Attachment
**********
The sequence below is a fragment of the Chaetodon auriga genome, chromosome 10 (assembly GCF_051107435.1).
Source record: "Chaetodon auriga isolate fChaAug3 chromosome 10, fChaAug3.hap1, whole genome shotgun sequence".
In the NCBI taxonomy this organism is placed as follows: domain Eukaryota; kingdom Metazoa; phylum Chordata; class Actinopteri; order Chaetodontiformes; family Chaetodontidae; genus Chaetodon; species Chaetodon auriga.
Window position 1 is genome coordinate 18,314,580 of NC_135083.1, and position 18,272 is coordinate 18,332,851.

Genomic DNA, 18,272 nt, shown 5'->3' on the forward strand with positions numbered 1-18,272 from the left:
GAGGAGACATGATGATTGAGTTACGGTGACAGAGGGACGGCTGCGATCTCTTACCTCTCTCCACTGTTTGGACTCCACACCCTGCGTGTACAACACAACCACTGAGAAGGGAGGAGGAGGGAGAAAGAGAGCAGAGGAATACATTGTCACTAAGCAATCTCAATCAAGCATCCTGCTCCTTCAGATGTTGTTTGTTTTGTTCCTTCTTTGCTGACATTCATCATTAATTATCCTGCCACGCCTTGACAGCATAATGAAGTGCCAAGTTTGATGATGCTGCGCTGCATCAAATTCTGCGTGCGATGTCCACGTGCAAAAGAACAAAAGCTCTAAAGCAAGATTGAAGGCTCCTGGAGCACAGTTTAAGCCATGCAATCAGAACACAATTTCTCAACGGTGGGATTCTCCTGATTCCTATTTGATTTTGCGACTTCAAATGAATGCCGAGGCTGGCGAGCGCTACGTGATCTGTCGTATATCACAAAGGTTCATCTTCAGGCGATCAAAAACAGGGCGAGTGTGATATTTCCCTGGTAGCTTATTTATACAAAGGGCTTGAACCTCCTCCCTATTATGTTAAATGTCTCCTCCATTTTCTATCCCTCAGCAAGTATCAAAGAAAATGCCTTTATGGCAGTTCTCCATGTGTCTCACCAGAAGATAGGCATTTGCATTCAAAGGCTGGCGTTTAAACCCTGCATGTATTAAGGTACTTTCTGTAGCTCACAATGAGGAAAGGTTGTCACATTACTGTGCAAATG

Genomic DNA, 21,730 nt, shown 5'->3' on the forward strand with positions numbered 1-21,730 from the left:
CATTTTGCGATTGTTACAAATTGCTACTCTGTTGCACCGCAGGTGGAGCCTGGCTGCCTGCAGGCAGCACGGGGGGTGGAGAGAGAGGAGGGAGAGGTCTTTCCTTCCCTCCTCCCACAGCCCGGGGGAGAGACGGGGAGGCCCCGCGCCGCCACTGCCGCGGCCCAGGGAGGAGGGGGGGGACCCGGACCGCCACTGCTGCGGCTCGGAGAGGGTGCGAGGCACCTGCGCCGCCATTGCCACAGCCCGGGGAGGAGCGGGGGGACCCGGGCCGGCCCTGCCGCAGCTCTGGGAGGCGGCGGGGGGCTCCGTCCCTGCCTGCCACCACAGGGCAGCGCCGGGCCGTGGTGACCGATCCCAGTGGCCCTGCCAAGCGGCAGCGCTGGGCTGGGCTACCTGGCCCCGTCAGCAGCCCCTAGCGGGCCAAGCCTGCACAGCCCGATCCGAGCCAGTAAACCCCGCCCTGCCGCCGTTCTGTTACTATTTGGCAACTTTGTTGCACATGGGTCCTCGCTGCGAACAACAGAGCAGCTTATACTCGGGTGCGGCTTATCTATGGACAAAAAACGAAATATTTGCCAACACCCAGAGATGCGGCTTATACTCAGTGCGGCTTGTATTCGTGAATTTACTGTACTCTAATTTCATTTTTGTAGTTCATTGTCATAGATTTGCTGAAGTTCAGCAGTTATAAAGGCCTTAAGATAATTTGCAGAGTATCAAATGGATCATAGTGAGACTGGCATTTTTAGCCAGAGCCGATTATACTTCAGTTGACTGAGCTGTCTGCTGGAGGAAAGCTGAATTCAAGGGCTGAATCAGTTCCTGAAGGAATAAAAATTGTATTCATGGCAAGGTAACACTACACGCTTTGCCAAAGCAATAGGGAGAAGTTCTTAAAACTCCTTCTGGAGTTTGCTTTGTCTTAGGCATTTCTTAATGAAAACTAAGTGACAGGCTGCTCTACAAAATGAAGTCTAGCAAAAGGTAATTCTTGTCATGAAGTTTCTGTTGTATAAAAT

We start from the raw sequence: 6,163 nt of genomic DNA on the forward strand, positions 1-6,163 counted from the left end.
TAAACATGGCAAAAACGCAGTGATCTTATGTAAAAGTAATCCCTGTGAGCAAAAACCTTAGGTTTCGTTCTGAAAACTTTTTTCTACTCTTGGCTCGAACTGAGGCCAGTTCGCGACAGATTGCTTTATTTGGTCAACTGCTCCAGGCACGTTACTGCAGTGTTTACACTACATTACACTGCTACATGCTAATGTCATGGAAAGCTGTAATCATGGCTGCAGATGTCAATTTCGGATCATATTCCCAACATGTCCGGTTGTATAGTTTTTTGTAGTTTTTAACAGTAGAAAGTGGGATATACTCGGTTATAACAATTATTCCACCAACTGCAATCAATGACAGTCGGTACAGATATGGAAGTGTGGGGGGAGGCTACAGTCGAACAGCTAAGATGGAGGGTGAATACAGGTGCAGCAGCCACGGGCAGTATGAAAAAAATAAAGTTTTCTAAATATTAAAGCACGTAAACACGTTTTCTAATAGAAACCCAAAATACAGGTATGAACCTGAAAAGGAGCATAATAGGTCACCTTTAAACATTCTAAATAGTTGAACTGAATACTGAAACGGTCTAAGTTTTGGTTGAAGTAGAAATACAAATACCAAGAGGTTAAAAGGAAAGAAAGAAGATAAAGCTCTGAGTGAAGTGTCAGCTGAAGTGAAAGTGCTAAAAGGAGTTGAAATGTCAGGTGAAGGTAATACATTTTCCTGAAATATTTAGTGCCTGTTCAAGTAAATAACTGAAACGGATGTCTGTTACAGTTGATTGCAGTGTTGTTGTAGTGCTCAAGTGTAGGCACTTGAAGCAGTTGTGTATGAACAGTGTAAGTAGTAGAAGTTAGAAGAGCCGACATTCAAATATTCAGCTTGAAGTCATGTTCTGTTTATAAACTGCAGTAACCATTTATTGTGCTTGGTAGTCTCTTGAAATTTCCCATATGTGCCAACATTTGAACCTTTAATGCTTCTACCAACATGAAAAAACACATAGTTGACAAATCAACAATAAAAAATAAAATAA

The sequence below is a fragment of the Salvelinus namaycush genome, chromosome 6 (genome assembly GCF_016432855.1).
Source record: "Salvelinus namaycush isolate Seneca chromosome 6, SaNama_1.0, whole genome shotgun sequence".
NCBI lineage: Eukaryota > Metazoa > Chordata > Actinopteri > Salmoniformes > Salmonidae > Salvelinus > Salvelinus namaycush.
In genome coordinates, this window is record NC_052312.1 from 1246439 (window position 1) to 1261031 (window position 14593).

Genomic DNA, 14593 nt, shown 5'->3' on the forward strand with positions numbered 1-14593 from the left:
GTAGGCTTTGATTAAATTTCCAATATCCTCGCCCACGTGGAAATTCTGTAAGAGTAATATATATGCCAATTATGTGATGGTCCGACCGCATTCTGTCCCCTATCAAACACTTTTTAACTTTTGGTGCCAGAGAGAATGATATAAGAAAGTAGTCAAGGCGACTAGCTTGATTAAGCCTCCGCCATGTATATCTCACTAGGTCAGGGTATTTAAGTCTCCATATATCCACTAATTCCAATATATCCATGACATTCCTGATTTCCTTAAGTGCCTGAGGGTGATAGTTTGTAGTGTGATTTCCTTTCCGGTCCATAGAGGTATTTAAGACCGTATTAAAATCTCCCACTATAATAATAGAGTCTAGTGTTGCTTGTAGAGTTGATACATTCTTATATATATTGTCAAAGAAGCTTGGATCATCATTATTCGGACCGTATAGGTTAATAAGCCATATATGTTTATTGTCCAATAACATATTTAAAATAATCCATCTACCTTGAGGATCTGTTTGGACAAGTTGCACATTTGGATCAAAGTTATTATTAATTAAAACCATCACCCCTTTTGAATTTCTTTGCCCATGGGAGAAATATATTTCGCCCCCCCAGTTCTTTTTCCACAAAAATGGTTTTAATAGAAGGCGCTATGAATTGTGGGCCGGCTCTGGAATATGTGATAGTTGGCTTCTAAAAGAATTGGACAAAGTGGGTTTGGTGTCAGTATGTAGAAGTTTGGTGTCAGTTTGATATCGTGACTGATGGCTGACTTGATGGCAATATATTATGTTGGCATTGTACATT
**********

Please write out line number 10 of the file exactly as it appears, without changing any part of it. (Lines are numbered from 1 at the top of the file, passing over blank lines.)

TAAACATGGCAAAAACGCAGTGATCTTATGTAAAAGTAATCCCTGTGAGCAAAAACCTTAGGTTTCGTTCTGAAAACTTTTTTCTACTCTTGGCTCGAACTGAGGCCAGTTCGCGACAGATTGCTTTATTTGGTCAACTGCTCCAGGCACGTTACTGCAGTGTTTACACTACATTACACTGCTACATGCTAATGTCATGGAAAGCTGTAATCATGGCTGCAGATGTCAATTTCGGATCATATTCCCAACATGTCCGGTTGTATAGTTTTTTGTAGTTTTTAACAGTAGAAAGTGGGATATACTCGGTTATAACAATTATTCCACCAACTGCAATCAATGACAGTCGGTACAGATATGGAAGTGTGGGGGGAGGCTACAGTCGAACAGCTAAGATGGAGGGTGAATACAGGTGCAGCAGCCACGGGCAGTATGAAAAAAATAAAGTTTTCTAAATATTAAAGCACGTAAACACGTTTTCTAATAGAAACCCAAAATACAGGTATGAACCTGAAAAGGAGCATAATAGGTCACCTTTAAACATTCTAAATAGTTGAACTGAATACTGAAACGGTCTAAGTTTTGGTTGAAGTAGAAATACAAATACCAAGAGGTTAAAAGGAAAGAAAGAAGATAAAGCTCTGAGTGAAGTGTCAGCTGAAGTGAAAGTGCTAAAAGGAGTTGAAATGTCAGGTGAAGGTAATACATTTTCCTGAAATATTTAGTGCCTGTTCAAGTAAATAACTGAAACGGATGTCTGTTACAGTTGATTGCAGTGTTGTTGTAGTGCTCAAGTGTAGGCACTTGAAGCAGTTGTGTATGAACAGTGTAAGTAGTAGAAGTTAGAAGAGCCGACATTCAAATATTCAGCTTGAAGTCATGTTCTGTTTATAAACTGCAGTAACCATTTATTGTGCTTGGTAGTCTCTTGAAATTTCCCATATGTGCCAACATTTGAACCTTTAATGCTTCTACCAACATGAAAAAACACATAGTTGACAAATCAACAATAAAAAATAAAATAA